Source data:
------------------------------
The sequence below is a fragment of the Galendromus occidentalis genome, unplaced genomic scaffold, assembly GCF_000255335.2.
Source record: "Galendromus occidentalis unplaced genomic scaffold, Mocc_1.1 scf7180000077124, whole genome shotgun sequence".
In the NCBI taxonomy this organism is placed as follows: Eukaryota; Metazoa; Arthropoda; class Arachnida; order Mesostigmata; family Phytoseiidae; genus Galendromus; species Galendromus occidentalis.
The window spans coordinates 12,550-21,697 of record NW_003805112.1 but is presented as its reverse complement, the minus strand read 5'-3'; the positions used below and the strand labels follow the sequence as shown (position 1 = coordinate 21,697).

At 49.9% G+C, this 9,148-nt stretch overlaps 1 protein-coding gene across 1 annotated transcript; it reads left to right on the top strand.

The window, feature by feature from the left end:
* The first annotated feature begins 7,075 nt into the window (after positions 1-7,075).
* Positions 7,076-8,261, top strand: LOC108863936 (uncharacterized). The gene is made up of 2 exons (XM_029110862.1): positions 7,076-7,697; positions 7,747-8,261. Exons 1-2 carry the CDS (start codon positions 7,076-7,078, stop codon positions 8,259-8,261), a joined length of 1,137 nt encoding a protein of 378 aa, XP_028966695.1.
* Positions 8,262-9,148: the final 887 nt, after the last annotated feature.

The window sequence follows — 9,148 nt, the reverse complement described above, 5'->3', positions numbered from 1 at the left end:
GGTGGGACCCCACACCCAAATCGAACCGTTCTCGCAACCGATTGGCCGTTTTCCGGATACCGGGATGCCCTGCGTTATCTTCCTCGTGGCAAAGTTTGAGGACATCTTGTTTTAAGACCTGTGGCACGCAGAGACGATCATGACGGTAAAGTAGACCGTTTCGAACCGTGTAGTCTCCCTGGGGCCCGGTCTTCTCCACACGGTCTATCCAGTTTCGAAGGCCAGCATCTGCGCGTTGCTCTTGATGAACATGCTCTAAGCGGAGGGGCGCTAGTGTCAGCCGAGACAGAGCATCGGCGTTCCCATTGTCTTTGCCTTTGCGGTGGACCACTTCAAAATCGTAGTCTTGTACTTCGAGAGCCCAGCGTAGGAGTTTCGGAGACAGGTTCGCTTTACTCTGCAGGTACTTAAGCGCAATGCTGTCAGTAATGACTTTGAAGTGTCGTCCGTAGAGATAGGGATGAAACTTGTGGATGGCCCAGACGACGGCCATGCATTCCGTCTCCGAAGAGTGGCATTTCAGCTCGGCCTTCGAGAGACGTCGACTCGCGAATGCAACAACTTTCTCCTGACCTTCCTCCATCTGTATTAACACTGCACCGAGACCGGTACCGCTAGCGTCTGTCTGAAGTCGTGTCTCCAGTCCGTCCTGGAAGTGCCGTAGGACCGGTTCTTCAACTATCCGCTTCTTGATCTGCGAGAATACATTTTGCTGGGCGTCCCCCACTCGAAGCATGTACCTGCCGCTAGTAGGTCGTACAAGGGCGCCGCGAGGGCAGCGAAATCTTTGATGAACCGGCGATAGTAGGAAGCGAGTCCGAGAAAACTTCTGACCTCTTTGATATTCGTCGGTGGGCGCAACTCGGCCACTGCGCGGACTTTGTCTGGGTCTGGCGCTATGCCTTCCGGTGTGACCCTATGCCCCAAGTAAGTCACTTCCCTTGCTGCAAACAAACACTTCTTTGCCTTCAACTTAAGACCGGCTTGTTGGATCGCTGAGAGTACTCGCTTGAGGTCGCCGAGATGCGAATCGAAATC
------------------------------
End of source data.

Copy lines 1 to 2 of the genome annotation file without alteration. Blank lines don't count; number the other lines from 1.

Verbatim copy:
The sequence below is a fragment of the Galendromus occidentalis genome, unplaced genomic scaffold, assembly GCF_000255335.2.
Source record: "Galendromus occidentalis unplaced genomic scaffold, Mocc_1.1 scf7180000077124, whole genome shotgun sequence".